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Pens Points: Skill beats pushback in Game 1 of the Western Conference Final

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Hmmm, you listening Mr. Jim?

St Louis Blues v San Jose Sharks - Game One Photo by Christian Petersen/Getty Images

The Sharks took Game 1 of the Western Conference Final last night. St. Louis had no answer for the Gustav Nyquist - Logan Couture - Timo Meier line that combined for eight points on the evening in the 6-3 win. [Fear the Fin]

Hmm, a skilled San Jose teams seems to have adapted a “just play” attitude and not worrying about pushing back and other shenanigans not related to winning games...

Montreal blog wondering what to do with Dale Weise and his $2.325 million salary next season. (We already said, how about some JJ, baby! You know you want him, Marc Bergevin!) [Habs Eyes on the Prize]

It will be Carter Hart and not Matt Murray to start against Great Britain in the Worlds. I think Canada has something like nine games in 16 days so Murray won’t be playing all and they’ll look to the rookie for the light work. [TSN.ca]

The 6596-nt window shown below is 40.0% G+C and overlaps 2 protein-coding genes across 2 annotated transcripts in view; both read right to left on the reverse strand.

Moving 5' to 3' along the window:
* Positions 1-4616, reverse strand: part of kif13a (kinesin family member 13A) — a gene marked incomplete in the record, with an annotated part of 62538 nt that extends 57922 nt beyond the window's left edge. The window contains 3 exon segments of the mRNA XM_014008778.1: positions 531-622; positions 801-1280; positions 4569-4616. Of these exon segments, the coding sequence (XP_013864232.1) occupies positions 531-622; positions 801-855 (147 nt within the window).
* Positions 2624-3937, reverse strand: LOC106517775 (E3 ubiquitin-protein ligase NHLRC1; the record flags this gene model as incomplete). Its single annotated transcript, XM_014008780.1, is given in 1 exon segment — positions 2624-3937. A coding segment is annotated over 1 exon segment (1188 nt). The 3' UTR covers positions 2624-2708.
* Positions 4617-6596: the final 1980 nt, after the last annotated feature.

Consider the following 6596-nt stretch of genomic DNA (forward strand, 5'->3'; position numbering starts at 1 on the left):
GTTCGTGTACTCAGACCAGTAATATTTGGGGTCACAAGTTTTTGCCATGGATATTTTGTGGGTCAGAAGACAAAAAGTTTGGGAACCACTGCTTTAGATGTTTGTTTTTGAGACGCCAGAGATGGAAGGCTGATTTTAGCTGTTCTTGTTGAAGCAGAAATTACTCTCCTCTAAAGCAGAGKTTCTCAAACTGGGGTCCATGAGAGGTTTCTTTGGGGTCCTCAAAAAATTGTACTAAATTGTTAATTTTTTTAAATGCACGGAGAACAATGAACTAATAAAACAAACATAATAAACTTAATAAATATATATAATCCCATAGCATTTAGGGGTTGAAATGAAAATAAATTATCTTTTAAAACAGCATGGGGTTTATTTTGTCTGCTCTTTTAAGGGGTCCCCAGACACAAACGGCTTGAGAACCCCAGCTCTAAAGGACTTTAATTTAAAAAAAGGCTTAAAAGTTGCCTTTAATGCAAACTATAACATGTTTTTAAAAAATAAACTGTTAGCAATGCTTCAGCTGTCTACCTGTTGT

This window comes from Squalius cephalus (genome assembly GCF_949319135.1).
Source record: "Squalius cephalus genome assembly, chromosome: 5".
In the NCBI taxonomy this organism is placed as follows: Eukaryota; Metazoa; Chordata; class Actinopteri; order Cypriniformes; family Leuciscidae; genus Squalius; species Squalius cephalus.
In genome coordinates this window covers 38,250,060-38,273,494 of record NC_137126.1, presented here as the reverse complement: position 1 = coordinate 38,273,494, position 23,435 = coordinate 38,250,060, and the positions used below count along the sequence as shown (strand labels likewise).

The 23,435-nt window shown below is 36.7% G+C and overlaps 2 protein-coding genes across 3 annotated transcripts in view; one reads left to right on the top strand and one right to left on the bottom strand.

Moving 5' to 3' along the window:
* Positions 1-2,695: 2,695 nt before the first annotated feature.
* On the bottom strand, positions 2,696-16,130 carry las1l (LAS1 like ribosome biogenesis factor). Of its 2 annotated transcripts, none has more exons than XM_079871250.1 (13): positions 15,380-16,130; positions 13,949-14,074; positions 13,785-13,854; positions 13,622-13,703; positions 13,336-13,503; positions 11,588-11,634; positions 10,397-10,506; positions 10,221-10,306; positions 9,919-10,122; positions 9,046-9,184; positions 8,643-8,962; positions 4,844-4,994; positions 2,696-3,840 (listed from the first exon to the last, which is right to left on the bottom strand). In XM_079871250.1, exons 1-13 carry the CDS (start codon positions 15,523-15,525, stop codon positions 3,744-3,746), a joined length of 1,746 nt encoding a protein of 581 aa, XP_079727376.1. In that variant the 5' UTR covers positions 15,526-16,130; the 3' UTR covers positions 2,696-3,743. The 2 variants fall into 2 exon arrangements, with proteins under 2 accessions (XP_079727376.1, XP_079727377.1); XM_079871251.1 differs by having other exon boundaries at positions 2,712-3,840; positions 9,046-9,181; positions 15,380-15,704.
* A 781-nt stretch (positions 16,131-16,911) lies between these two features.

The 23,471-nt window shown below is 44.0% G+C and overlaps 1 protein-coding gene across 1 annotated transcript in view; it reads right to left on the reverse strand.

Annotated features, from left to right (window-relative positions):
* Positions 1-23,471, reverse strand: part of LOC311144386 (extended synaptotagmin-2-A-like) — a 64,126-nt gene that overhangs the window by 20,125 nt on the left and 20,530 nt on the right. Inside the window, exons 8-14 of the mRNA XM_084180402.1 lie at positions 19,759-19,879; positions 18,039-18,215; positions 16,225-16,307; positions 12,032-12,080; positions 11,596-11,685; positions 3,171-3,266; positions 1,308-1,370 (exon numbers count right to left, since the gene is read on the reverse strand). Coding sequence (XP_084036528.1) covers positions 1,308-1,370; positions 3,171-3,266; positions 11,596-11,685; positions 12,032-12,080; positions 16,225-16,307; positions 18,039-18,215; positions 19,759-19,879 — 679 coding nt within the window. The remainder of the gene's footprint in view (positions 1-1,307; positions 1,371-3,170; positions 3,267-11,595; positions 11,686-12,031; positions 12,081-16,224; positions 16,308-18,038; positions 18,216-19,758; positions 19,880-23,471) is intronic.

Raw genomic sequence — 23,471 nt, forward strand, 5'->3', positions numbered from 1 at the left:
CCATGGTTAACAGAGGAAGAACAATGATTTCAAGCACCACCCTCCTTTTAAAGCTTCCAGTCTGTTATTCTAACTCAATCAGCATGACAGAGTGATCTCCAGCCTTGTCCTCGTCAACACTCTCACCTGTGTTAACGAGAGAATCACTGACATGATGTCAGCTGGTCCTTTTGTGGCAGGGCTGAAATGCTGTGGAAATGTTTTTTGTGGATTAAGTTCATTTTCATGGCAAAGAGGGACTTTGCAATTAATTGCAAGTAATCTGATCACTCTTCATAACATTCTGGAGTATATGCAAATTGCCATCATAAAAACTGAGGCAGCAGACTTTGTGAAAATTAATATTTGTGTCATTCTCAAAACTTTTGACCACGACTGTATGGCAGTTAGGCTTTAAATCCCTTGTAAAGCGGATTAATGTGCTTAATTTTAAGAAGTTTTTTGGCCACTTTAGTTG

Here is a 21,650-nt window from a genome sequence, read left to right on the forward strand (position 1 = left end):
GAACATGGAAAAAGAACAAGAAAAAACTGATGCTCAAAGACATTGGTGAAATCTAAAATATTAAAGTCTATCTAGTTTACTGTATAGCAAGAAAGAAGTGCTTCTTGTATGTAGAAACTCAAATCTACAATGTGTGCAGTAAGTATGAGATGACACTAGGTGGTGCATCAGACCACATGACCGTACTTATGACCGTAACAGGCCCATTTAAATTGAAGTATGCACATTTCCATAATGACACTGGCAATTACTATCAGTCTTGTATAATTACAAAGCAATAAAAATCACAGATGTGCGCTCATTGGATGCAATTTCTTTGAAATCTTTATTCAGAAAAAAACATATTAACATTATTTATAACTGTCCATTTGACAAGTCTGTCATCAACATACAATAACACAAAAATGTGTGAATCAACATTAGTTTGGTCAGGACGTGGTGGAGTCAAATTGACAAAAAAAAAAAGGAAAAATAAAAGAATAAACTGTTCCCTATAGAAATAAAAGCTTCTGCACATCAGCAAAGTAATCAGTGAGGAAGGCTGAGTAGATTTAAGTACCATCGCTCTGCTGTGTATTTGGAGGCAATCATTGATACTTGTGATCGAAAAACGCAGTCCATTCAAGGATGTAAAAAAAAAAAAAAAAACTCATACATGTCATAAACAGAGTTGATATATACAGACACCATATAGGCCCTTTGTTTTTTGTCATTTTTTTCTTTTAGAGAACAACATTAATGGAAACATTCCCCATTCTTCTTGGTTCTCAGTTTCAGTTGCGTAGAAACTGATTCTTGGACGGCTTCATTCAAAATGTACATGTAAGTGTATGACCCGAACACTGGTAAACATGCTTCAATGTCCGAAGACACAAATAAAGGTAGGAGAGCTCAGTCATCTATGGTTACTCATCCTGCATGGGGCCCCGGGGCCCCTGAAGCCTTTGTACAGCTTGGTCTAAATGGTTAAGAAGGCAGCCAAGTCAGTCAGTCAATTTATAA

Speaking of Team Canada, John Tavares’ Worlds are over before he began with an oblique type injury, but it looks like the worst case scenario was avoided, he’s only expected to be sidelined for a month and should be more than fine for the 2019-20 season. [TSN.ca]

Kaapo Kakko was at it again yesterday, scoring a hat trick as the Finns defeated host Slovakia by a 4-2 score. The 18-year old Kakko now has five goals in two games at Worlds. [ESPN.com]

The Sabres are still in need of a “roster cleanse” as their rebuild drags on, including goaltending. Good thing they signed Carter Hutton to a four-year deal last summer and let that Robin Lehner go, eh? [Die by the Blade]

Does Dougie Hamilton deserve the bad rap and negative reaction he receives in Boston? An interesting look into that. [Stanley Cup of Chowder]

Finally, Kris Letang is getting back at it, with training videos already popping up on the social media platforms.

While much was made of his high profile mistakes, consider this:

Anytime a player controls the puck that much, he’s bound to lose possession occasionally. The bigger questions to ask aren’t “does Letang need to change his game” they’re the questions that require some nuance. Where is the F3 on these plays? Why does Letang jumping up in play trigger a break against? Should four guys be behind him? It’s obviously true Letang, like any player, needs to make smart reads on the ice and correct decisions, but let’s keep in mind this is a player that tilts the ice in the Penguins’ favor significantly, and FAR more good things like goals for happen than goals against with him on the ice.

That’s the sermon for Sunday, have a good day and go Canes.